Fotografía Digital y vida cotidiana: Estudios Empíricos sobre prácticas visuales materiales (nuevo libro)

Hace más años de los que quisiera contar, Guillermo Orozco, ya entonces uno de los académicos más renombrados en México dijo, en el marco de un encuentro de CONEICC en Toluca (¿o era Querétaro? Ya dije que son demasiados años), que ningún académico escribía nada que valiera la pena antes de los 40 años. Sea cierto o no este “dictum” lo cierto es que éste es el primer libro que publico pasada esa marca. Afortunadamente de éste puedo decir que sí, que vale la pena. Bien es cierto que es un libro editado (no seré yo quien defienda la importancia de los libros editados pero aquí tienen algunos argumentos interesantes al respecto). En mi opinión no creo que haya escritura académica que valga más la pena que aquella que es colectiva, y lo que más me llena de orgullo de este libro es que confluyen dos generaciones de académicos interesados en la fotografía digital, unos que inician su carrera con mucho impulso, otros cuyo trabajo nos ha servido de inspiración y a quienes admiramos profundamente. Digital Photography bookEl libro, que edito junto con un colega finlandés, Asko Lehmuskallio, y que representa un esfuerzo colectivo de más de dos años, comenzó a gestarse cuando Asko y yo nos conocimos en Finlandia, en el primer congreso Photomedia. Visto en retrospectiva no hay nada aleatorio en ello. El libro, que todavía no sabía que lo sería, siguió su historia en el maravilloso jardín frente a la biblioteca de Berkeley en un día soleado que supo a gloria aterrizando del invierno infernal inglés. Nuestra colaboración se extendió en encuentros en Leeds, Helsinki dos veces más e innumerables correos y sesiones de skype. Es un placer haber trabajado con todos ellos. Y ya me dirán si vale la pena o no.

[Im]mobility in the age of [im]mobile phones: Young NEETs and digital practices (New Article)

We just published, along with Helen Thornham, the article [Im]mobility in the age of [im]mobile phones: Young NEETs and digital practices in New Media & Society. I’m very happy with this paper for two reasons: it is the first paper we publish based on that fieldwork and it is also the first time I publish in NM&S. But I’m mostly happy because I see it as a critical intervention into some common assumptions (that uncritically claim positive “impacts”) about the use of digital technologies, a criticism that comes straight from our ethnographic data. This is the abstract:

Abstract
This article draws on research with young NEETs (not in education, employment or training) in Leeds in order to contest the assumption that technological qualities informing new media devices (here mobile phones) simply or transparently translate into social or ontological categories. We draw on a long-term ethnographic study of NEET individuals to argue that one of the underpinning principles of mobile phones – that they pertain to mobility and that mobility is positive and agential – is called into question. Our aim is not only to unpack a number of concepts and assumptions underpinning the mobile phone but also to suggest that these concepts unhelpfully (and even detrimentally) locate mobile phones in relation to the technological possibilities on offer without taking into account what is simultaneously made impossible and immobile, and for whom. Finally, when we set the digital experiences of NEETs alongside the discourses around mobile phones, we find that mobility is restricted – not enabling, and that it is forged in, and articulated as part of an everyday life that is dominated by the social and economic horizons set by the groups status as NEET.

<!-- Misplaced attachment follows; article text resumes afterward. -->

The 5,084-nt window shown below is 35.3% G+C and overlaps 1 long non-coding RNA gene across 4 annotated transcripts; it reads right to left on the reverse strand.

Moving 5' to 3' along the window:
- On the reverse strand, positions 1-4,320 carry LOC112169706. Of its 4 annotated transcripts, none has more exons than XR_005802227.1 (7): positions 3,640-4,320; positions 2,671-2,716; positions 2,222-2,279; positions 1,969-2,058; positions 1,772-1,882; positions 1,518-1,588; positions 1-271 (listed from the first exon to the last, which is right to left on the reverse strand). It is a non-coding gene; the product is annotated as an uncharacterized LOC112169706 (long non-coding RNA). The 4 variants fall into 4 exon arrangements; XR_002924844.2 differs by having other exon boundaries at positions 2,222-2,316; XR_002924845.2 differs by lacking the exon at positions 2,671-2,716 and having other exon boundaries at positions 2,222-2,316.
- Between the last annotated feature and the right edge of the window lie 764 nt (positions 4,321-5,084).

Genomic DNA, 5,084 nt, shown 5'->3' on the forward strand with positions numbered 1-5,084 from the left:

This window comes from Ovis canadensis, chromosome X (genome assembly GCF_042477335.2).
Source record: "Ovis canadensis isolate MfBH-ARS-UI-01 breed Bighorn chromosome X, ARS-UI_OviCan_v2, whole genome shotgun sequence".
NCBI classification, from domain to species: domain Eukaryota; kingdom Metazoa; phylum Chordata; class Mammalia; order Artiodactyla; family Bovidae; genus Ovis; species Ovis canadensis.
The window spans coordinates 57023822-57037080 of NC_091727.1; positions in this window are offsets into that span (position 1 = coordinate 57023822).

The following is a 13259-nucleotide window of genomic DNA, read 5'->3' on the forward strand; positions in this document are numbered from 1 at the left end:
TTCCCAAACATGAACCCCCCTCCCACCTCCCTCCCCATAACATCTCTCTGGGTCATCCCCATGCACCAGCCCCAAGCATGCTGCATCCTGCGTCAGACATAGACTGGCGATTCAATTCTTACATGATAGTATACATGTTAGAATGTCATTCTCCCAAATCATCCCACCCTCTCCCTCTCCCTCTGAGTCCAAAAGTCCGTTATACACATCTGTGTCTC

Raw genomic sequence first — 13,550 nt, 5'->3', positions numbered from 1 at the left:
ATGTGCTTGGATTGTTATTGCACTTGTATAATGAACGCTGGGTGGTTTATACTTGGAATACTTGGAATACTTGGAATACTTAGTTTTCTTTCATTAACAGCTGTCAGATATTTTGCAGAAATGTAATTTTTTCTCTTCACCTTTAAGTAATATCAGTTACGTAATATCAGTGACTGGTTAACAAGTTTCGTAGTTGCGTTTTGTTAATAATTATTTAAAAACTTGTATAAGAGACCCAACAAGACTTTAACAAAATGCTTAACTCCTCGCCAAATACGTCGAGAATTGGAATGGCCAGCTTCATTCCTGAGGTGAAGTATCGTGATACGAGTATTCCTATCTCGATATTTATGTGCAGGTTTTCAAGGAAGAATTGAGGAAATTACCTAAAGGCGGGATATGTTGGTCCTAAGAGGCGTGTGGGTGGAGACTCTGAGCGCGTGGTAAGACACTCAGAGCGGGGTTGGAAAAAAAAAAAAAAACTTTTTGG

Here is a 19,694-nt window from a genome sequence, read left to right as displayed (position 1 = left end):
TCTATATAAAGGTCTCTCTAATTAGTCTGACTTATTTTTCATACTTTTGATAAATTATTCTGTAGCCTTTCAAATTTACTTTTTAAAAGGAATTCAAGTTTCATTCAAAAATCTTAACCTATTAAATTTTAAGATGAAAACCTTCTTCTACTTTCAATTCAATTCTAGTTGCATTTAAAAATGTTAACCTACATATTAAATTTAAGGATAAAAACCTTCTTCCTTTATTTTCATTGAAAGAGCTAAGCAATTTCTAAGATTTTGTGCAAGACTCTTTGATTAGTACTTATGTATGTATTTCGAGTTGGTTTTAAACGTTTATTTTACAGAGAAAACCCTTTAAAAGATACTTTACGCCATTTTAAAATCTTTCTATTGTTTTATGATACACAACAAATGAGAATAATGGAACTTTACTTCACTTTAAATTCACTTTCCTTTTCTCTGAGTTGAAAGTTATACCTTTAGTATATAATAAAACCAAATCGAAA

A Vignetthnography of artists (in the wild)

Video

I finally had the time to edit another “Vignetthnography“. This one was shot at the Burbage Valley in the Peak District and was part of the Inhabiting the Hack project funded by the CCN+ and organised by Helen Thornham and Alex McLean.

While I was editing the video I was thinking that, hopefully in the near future we could  develop an academic culture that allows us to produce more visual content as research outputs (it is quite a lot of work but also a good counterbalance to writing articles).

Selfies beyond self-representation: the (theoretical) f(r)ictions of a practice (article)

This is a paper that Helen Thornham and I wrote for a workshop in Sweden earlier this year. It is open access which is always a good idea. Just follow this link.

Abstract

Drawing on a wide corpus of ethnographic research projects, including on photography practices, young filmmakers and writers, and current research with young unemployed people, we argue that contemporary understandings of selfies either in relation to a “documenting of the self” or as a neoliberal (narcissistic) identity affirmation are inherently problematic. Instead, we argue that selfies should be understood as a wider social, cultural, and media phenomenon that understands the selfie as far more than a representational image. This, in turn, necessarily redirects us away from the object “itself,” and in so doing seeks to understand selfies as a socio-technical phenomenon that momentarily and tentatively holds together a number of different elements of mediated digital communication.